1. Testing strength too frequently instead of trying to build it
One of the quickest ways to ensure that you won’t get bigger or stronger is to constantly test your strength. The bench press is the most common example. Say you walk in on Monday, and hit 135×10, 185×6, then squeak out 225×1. In true bro fashion, you then have your boy spot you for an attempt at 245, which promptly staples you to the bench, but he deadlifts it off your chest and claims that it “was all you bro.
That’s 16-17 total reps on the bench at best in a training session, and if we are using 225 as this hypothetical bro’s true 1RM, then he’s only getting 7 true reps in above 80% of his max.
When it comes to building strength, that’s just not enough. Just look at any of the traditional set and rep schemes of the tried and true programs: 5×5 (25 total reps), 6×4 (24 total), 8×3 (24 total), 4×6 (24 total), 3×8 (24 total).
Typically, shooting for around 25 total reps of a main lift is going to be the sweet spot to get bigger and stronger. Unfortunately, most people miss the mark on this and endlessly circle the drain without making any appreciable progress, get disenfranchised, and decide that they’d rather sit at the bar after work than train.
Sitting at the bar after work is a blast, don’t get me wrong, but being frail and weak and sitting at the bar sucks. Get your reps in, then go to the bar, but with a swell on.
2. Too much time spent on isolation exercises and not enough on the big rocks
This brings me to the next most common mistake: spending too much time on isolation exercises and machines and not enough on the big lifts that move the needle. The fact of the matter is, presses, chin ups, rows, squats, and deadlifts are what make you strong and build muscle. Cable lateral raises and concentration curls can’t hold the jock of any of the aforementioned lifts.
Show me someone who squats 315×10 and I’ll show you a dude with a lot of muscle. The ability to load these compound lifts is what triggers strength and muscle gain, and this can’t be replicated the same way with isolation exercises. Placing too much emphasis on the small lifts just saps energy that could be used for lifts that give you a bigger bang for your buck.
Is there a time and a place for isolation work? Sure. But a general rule of thumb I use is if you can’t do 10 perfect chin ups, then doing bicep curls is going to be a pretty silly use of time.
Hammer the big stuff, then sprinkle in the little stuff when you’ve built some strength and muscle.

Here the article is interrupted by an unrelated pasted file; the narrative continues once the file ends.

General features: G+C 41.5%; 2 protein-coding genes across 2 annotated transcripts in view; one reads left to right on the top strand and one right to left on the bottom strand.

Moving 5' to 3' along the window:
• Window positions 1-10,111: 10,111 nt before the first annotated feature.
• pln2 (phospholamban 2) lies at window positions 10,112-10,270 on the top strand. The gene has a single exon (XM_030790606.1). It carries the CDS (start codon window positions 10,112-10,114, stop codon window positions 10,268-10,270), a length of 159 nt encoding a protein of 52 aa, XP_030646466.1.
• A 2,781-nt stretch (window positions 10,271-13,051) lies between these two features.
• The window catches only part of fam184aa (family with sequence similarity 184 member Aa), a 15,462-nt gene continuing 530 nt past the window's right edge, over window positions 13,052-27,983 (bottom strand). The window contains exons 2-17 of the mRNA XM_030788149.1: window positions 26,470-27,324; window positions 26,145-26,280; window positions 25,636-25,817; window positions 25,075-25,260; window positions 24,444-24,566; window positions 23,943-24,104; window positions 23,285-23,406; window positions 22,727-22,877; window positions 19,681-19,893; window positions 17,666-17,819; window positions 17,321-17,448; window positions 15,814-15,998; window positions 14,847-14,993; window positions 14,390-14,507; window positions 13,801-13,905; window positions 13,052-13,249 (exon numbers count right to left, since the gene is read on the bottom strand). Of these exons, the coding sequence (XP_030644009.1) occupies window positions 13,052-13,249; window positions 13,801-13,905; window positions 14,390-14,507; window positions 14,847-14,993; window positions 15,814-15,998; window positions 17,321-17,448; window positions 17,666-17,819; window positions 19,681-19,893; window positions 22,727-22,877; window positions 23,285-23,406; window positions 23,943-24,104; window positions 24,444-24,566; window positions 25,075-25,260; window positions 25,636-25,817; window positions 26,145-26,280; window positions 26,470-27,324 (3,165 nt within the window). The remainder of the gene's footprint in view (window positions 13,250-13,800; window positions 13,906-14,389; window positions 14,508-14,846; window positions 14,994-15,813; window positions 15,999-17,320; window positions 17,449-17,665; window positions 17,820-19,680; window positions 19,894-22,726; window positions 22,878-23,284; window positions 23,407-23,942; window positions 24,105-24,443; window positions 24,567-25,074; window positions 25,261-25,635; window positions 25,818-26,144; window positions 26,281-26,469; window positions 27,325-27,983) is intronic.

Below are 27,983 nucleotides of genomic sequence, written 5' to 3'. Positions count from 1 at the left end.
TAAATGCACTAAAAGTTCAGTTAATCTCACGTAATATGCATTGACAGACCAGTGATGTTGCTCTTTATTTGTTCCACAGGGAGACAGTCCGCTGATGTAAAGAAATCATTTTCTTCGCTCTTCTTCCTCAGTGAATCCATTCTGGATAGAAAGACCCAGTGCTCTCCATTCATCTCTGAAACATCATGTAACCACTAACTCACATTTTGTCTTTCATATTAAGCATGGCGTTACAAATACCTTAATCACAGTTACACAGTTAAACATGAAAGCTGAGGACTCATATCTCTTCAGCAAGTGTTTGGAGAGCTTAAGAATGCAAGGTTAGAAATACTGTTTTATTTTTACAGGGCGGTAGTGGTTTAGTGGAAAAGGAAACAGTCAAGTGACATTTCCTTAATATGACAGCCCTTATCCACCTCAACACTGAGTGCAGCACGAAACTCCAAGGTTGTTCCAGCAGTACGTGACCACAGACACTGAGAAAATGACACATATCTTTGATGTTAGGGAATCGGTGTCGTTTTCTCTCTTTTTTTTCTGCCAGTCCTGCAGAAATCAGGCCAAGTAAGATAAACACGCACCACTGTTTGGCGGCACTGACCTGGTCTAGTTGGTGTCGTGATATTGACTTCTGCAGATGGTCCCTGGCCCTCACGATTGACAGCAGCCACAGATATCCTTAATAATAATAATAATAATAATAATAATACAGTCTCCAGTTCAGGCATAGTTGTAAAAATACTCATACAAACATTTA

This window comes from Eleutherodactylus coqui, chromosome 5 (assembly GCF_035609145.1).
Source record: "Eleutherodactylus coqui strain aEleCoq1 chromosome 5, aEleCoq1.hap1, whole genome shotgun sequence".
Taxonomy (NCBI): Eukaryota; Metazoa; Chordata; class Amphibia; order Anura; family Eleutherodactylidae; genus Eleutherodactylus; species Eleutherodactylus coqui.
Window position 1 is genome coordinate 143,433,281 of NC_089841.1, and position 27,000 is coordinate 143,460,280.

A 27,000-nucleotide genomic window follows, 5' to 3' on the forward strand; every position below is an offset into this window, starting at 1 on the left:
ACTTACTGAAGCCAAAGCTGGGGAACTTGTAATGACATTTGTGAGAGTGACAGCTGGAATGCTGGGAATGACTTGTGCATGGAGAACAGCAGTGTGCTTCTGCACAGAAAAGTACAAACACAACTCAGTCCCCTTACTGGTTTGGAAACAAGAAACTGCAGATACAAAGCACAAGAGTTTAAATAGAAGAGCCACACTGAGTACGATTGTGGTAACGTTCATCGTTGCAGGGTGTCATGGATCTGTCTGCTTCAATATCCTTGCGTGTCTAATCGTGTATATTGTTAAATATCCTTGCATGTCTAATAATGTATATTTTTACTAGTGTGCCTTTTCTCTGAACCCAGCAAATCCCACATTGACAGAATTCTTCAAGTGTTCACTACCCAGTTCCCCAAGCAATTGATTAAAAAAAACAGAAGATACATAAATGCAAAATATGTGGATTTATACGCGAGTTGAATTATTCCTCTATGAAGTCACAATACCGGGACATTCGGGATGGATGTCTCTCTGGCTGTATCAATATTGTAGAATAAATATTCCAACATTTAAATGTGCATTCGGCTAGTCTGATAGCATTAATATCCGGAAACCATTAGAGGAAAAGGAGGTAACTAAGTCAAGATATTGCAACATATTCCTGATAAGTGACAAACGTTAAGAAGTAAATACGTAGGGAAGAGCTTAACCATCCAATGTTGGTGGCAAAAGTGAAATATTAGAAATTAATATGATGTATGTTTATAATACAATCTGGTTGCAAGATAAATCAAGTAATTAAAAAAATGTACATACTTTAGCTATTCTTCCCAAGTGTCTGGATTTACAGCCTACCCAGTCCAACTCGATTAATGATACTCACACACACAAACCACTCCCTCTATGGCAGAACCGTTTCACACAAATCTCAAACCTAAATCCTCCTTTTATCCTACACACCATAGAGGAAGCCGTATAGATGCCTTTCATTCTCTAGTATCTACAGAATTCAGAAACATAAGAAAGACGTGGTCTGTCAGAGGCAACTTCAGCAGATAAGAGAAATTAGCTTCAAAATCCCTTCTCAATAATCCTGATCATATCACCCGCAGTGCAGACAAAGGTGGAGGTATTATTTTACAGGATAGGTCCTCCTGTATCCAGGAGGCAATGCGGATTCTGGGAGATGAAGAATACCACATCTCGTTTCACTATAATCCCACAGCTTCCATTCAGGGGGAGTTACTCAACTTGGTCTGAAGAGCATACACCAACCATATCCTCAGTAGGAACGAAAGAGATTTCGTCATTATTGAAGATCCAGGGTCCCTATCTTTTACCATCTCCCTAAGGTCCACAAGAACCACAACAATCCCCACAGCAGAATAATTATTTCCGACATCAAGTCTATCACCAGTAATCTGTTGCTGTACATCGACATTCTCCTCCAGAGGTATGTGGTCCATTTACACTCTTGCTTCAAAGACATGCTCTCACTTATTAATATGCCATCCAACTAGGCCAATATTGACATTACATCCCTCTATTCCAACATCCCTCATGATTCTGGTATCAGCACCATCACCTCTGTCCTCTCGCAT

Our bodies are really just stacks of joints, and muscles contract around those joints to make them move. Joint position dictates muscle recruitment. If we don’t have our joints stacked up properly, i.e. not keep perfect technique, then we are not going to be putting the right muscles in the right position at the right time to optimally perform the lift.
Let’s use the bench again as an example. If we have the bar across the hand a bit too high, it’s going to make our wrists extend backwards a bit as the weight on the bar goes up.
This is going to cause a loss of force generated through the wrist into the bar, and make the bar drift up on the chest towards the face too much instead of a straight line up and down. When this happens, the elbows get lower than the bar rather than under them.
Now we’re placing unnecessary stress on the shoulders, elbows, and wrists, and certainly not putting as much force into the bar as we would be capable of if we had a straight wrist, with elbows directly underneath, packed shoulder blades, and a tight position on the bench.
Best case scenario, we leave strength gains on the table because we aren’t at our strongest, worst case is that we compensate so much to work around our technique flaws and get hurt. Maybe it’s not an explosive injury today, but over time, these things add up to small, nagging injuries that keep us from progressing and doing the stuff we enjoy outside of them gym.
Perfect technique is imperative to maximizing your efforts and training longevity. Training to absolute failure is a quick way to smoke your system and let your form go to hell, so stop a rep or 2 short, right before your form is about to break down. This is training to technical failure, and it’s the key to getting stronger without sacrificing your body.
Besides, nobody ever got strong by having someone else lift the weight for them after they got buried by it.
Training shouldn’t be rocket science. Most of the time, the simpler, the better. Pick 3-4 big lifts that you want to use as your indicator lifts: a push, a pull, a deadlift variation, and a squat variation. Then pick some dumbbell and bodyweight exercises to supplement those. Shoot for 10-25 reps total on the main exercises and 25-50 (maybe 50-100 on some bodyweight exercises). Make sure to hit a number of different rep ranges: 3-8, 8-12, and 15+. Keep a log and look to get better from one week, month, and year to the next.
Begin with some jumps and medicine ball throws, sprint a few times a week, and you’ve got yourself a really solid training regimen.
If I’ve said it once, I’ve said it a million times: good training isn’t sexy. You need to stick to a plan, get enough training volume in with sufficient effort in multiple rep ranges, and do it all with perfect technique. Rinse, repeat, get jacked and tan.